Expired MOT cases rocket

A new report from the Retail Motor Industry Federation (RMI) and Scottish Motor Trade Association (SMTA) has revealed that since the removal of the paper tax disc, 91.2% of garages have seen an increase in the number of customers bringing in cars that have an expired MOT.

A survey was conducted due to concerns that an increasing number of motorists appear to be driving their cars without an MOT as a result of the government’s changes to road tax in 2014, when the system was digitalised and the paper tax disc was abolished.

The survey was distributed across the motor trade, and the results found that 43.8% of the trade had noticed a significant increase in MOTs where the vehicle is out of test since the road tax changes came in, and 91.2% overall had seen an increase of some kind.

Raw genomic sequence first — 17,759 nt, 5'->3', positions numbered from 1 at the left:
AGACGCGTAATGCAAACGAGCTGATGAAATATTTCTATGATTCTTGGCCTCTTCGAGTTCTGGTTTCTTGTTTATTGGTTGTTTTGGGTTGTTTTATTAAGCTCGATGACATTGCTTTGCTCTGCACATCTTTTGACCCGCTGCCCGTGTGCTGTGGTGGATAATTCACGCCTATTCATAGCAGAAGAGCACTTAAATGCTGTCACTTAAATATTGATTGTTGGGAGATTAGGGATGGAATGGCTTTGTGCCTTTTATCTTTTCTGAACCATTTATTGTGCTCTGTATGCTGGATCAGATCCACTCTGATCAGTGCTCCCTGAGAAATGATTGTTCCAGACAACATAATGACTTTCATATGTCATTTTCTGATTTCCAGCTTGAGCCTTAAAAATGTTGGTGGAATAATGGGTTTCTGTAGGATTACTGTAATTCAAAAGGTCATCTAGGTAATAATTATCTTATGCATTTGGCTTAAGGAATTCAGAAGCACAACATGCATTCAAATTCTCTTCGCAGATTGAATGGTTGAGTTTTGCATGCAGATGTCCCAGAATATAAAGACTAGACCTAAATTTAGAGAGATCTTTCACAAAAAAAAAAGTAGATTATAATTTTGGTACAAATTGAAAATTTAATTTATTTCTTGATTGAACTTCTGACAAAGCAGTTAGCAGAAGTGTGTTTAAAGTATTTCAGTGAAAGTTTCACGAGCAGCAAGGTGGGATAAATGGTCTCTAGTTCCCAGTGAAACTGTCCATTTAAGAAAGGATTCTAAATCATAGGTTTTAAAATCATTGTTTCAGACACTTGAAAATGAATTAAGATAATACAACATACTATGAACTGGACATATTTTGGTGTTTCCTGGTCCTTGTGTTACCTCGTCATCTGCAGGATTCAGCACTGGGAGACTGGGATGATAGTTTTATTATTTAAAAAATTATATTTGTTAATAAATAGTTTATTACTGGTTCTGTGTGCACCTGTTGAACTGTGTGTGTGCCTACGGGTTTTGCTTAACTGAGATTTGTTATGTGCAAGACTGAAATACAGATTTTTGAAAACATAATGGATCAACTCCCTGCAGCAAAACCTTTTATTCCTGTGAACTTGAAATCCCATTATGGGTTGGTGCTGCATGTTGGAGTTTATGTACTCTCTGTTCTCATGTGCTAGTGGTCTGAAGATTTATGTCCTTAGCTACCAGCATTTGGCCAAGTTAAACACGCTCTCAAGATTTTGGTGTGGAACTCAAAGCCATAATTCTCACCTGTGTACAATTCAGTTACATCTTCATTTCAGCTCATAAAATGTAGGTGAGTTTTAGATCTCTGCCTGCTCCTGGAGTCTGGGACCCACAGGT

Respondents were also asked if they had any further comments, and over a quarter of them responded. There was a general consensus that although customers forgetting to MOT their vehicles has always been an issue, the problem has worsened since the 2014 road tax changes.

Many of the comments from garage owners say that an MOT reminder service is something their business has had to provide to customers themselves, but they believe it should be the government’s responsibility.

Stuart James, RMI director commented, ‘The results of this survey overwhelmingly show that we were right to have concerns. In the short space of time since the road tax changes were put in place, the percentage of consumers that are unaware when their car’s MOT has expired has increased dramatically. As a result, motorists who wouldn’t normally seek to break the law are unwittingly becoming criminals.’